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U.S. Department of Transportation U.S. Department of Transportation Icon United States Department of Transportation United States Department of Transportation

Mobility Works Commercial - November 25, 2014

Mr. Dennis Summers
Vice President
MobilityWorks Commercial
1090 West Wilbeth Road
Akron, OH 44314

Re: Final Assembly Determination

Dear Mr. Summers:

I write in response to your June 27, 2014 request for a determination by the Federal Transit Administration (FTA) as to whether the Mobility Works Commercial (Mobility Works) conversion processes on minivans, such as the Chrysler Town & Country and the Dodge Caravan, into wheelchair-accessible vehicles — MobilityWorks' Liberty minvans (both long and short-cut [1]) — are sufficient to meet the Buy America requirements for final assembly under 49 C.F.R. § 661.11. For the reasons set forth below, I find that Mobility Works' conversion processes consist of sufficient manufacturing activities to conclude that these activities meet the final assembly requirements under 49 C.F.R. § 661.11. [2]

I. Background

A. Procedural History

On June 21,2010, FTA issued a blanket Buy America waiver for final assembly of minivans and minivan chassis based upon its determination that there was no manufacturer that was willing and able to perform final assembly on these types of vehicles in the United States. [3]

On December 3, 2012, FTA rescinded the Buy America waiver for final assembly of minivans and minivan chassis because a vehicle — the Vehicle Production Group's MV-1 — that meets the Buy America requirements for final assembly became domestically available. [4]

On June 28, 2013, FTA made two separate final assembly determinations for Braun Corporation (Braun) and ElDorado National-Kansas (ElDorado) vehicles. [5] FTA found that Braun's conversion processes on incomplete Chrysler or Dodge minivans into a wheelchair-accessible Braun Entervan were sufficient to meet the final assembly requirements under 49 C.F.R. § 661.11. Similarly, FTA found that final assembly of ElDorado Amerivans took place in the United States as required by 49 C.F.R. § 661.11. [6]

On June 27, 2014, MobilityWorks requested a determination from FTA on whether Mobility Works' conversion processes on their Liberty minivans were sufficient manufacturing to constitute final assembly for purposes of Buy America at 49 C.F .R. § 661.11.

B. MobilityWorks' Conversion Processes (or Stages)

MobilityWorks' facility, where the incomplete vehicles' conversion processes take place, is in Akron, Ohio. According to Mobility Works, the following activities take place for its rear-entry wheelchair accessible minivans:

  • (1) Removal, modification and interconnection of the rear axle, including rear axle height extensions, thereby modifying the Original Equipment Manufacturer (OEM) rear axle installation, allowing for the chassis body to be raised for ground clearance to the lowered floor.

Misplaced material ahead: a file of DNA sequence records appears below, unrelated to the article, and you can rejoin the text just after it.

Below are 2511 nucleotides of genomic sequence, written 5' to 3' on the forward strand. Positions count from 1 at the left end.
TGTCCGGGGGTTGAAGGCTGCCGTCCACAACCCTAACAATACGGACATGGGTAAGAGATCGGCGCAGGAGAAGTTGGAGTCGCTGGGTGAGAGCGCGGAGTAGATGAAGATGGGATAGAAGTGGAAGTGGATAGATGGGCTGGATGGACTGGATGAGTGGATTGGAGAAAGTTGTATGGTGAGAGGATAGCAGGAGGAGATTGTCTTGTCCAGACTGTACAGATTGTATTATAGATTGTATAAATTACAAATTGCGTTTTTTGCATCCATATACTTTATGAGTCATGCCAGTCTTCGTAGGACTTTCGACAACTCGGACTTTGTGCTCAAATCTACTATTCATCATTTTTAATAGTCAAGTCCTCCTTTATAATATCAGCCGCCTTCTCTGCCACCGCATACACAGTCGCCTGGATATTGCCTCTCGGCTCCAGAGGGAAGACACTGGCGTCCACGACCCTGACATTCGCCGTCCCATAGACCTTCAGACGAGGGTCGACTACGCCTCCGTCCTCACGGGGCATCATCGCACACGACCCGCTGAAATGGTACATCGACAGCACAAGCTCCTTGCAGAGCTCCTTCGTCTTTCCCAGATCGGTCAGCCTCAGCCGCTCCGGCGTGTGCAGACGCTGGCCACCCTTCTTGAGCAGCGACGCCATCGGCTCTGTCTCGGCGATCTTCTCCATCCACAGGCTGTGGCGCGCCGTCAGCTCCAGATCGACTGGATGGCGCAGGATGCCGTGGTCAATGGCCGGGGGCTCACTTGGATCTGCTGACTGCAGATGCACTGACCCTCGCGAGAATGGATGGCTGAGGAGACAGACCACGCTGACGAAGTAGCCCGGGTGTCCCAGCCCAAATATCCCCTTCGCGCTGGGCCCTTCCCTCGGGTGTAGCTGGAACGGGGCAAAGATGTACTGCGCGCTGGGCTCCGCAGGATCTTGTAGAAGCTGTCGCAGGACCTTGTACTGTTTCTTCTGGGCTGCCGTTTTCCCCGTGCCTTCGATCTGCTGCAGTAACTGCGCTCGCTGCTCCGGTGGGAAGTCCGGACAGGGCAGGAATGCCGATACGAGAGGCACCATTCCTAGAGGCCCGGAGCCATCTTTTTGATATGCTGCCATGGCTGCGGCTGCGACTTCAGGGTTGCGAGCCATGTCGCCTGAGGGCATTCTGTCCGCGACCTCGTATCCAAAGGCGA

• (2) Re-routing and interconnection of cooling and braking systems.
  • (3) Modification of OEM electrical harness allowing for integration of the minivan conversion options to fully function with the OEM electrical and door systems.
  • (4) Removal of the OEM steel floor structure from the "c" pillar to the rear bumper.
  • (5) Installation and interconnection of a new galvanealed lowered floor assembly.
  • (6) Installation of an aluminum ramp.
  • (7) Removal, modification, then installation and interconnection of the suspension system.
  • (8) Removal, modification, then installation and interconnection of the exhaust system.
  • (9) Removal and installation of the driver and passenger designated seats.
  • (10) Installation of second row passenger designated seating positions.
  • (11) Road test to verify the assembly of the component parts upon completion of manufacturing activities.
  • (12) Water test to verify no leaks are encountered after manufacturing activities.
  • (13) Final inspection of the individual components and vehicle, i.e., paint, undercoat, fit and function.
  • (14) Any repairs necessary.

In addition, MobilityWorks certifies as a final stage manufacturer per the National Highway Traffic Safety Administration (NHTSA) and is responsible for compliance with the Federal Motor Vehicle Safety Standards (FMVSS). Also, MobilityWorks has its vehicles crash-tested and the seats pull-tested.

Based upon the information provided above, MobilityWorks asserts that its conversion activities are sufficient to meet FTA's Buy America regulations at 49 C.F.R. § 661.11 and Appendix 0, and is requesting confirmation from FTA.

II. Buy America

A. Buy America requirements for Buses and Rail Cars

Under 49 U.S.C. § 5323(j)(l), FTA may not obligate funds for a project unless the steel, iron, and manufactured goods used in a project are produced in the United States. For rolling stock procurements, this requirement does not apply if the cost of the components produced in the United States is more than 60 percent of the cost of all components and final assembly takes place in the United States. [7] Final assembly is defined as "the creation of the end product from individual elements brought together for that purpose through application of manufacturing processes." [8]